About me.

Andrew M. Mwenda is the founding Managing Editor of The Independent, Uganda’s premier current affairs newsmagazine. One of Foreign Policy magazine 's top 100 Global Thinkers, TED Speaker and Foreign aid Critic

Monday, April 24, 2017

The problem with term limits

As Sierra Leone’s president seeks to amend the constitution and extend his presidency, it is time for Africa to pause and reflect
The president of Sierra Leone, Ernest Bai Koroma, wants to amend the constitution and remove term limits on the presidency. Koroma is not the first and will not be the last president of an African country to attempt this. Many others have done it with success while a few have failed. Yet each time a country attempts to remove term limits, we have a standard explanation: the leader is greedy for power. Since the 1990s, we have regurgitated this explanation, reducing a social issue to the character of an individual.

Term limits were entrenched in the constitutions of many nations of Africa in the 1990s and 2000s. From thence, the efforts to remove them have been widespread in many countries regardless of how the government that seeks to remove them came to power: whether it was through an election victory by an opposition party, a military coup, an armed struggle, a popular insurrection or a peaceful succession after the death of an incumbent president.

The countries that have attempted it have different regime types in different regions of the continent; different bases of power, their leaders have different age, the colonial masters were different, etc. So why does this diversity produce the same politics? Anyone can infer from this that the problem is not leaders but term limits. Theoretically, term limits are an attractive innovation but they seem not well suited to the political circumstances of some nations. Hence, each time to respect term limits comes; the political elite seek to remove them.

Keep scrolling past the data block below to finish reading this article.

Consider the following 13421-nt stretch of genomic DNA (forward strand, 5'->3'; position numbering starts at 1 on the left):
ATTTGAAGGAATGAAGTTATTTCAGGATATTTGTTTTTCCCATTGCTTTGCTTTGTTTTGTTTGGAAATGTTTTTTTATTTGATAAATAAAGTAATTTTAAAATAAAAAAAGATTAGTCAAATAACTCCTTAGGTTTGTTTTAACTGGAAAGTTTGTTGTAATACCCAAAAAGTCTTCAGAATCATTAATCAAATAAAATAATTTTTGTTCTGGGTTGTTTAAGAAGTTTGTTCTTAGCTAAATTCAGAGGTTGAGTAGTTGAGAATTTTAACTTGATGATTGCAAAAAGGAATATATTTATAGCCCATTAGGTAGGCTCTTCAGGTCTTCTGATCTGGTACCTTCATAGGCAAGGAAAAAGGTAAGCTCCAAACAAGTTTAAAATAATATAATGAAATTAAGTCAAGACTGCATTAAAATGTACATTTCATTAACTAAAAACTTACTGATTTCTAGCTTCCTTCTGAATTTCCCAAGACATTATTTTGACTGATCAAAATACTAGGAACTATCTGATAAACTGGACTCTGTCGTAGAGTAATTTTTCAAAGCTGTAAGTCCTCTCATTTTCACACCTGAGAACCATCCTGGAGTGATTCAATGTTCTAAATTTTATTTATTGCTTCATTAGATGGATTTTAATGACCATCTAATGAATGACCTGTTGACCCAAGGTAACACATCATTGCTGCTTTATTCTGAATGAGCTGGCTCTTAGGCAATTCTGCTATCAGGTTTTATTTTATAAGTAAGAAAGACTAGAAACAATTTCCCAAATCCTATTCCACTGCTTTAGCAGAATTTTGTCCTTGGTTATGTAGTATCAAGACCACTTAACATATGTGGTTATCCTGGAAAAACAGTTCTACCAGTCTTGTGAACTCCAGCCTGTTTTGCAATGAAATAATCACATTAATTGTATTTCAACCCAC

Africa needs to think! Term limits may be too much ado over little or nothing. Most of Europe does not have them. Some leaders of Western European democracies in the post-World War Two era have served for long: President Urho Kekkonen of Finland did 26 years, Prime Ministers Tage Erlander of Sweden and Ainar Gerhardsen of Norway did 23 and 17 years respectively. Therefore, long tenure by leaders is not distinctly African. But all too often poorly performing governments get voted out of office.

Even Africa does not need term limits to change governments. In Senegal, presidents Abdou Diouf and Abdoulaye Wade were both defeated by rivals as happened in Benin against Mathieu Kerekou and Nicephore Soglo, Madagascar against Didier Ratsiraka, Congo Brazaville against Denis Sassou Nguesso, Malawi against Kamuzu Banda and Joyce Banda, in Zambia against Kenneth Kaunda and Rupia Banda, in Nigeria against Goodluck Jonathan, most recently in Ghana against John Mahama and in Gambia against Yahya Jammeh. In all these cases, poorly performing incumbents were shown the exit by irate voters without need for term limits.

Secondly Africans are not passive victims of manipulative leaders. Some leaders in Africa tried to remove term limits and failed – Frederick Chiluba in Zambia, Bakili Muluzi in Malawi and Olusegun Obasanjo in Nigeria. Blaise Compaoré in Burkina Faso was in 2015 chased out of power by angry youths for attempting to remove term limits. In DRC, the opposition last year succeeded (at least for now) in stopping President Joseph Kabila from amending the constitution to remove term limits and he has agreed on a retirement timetable.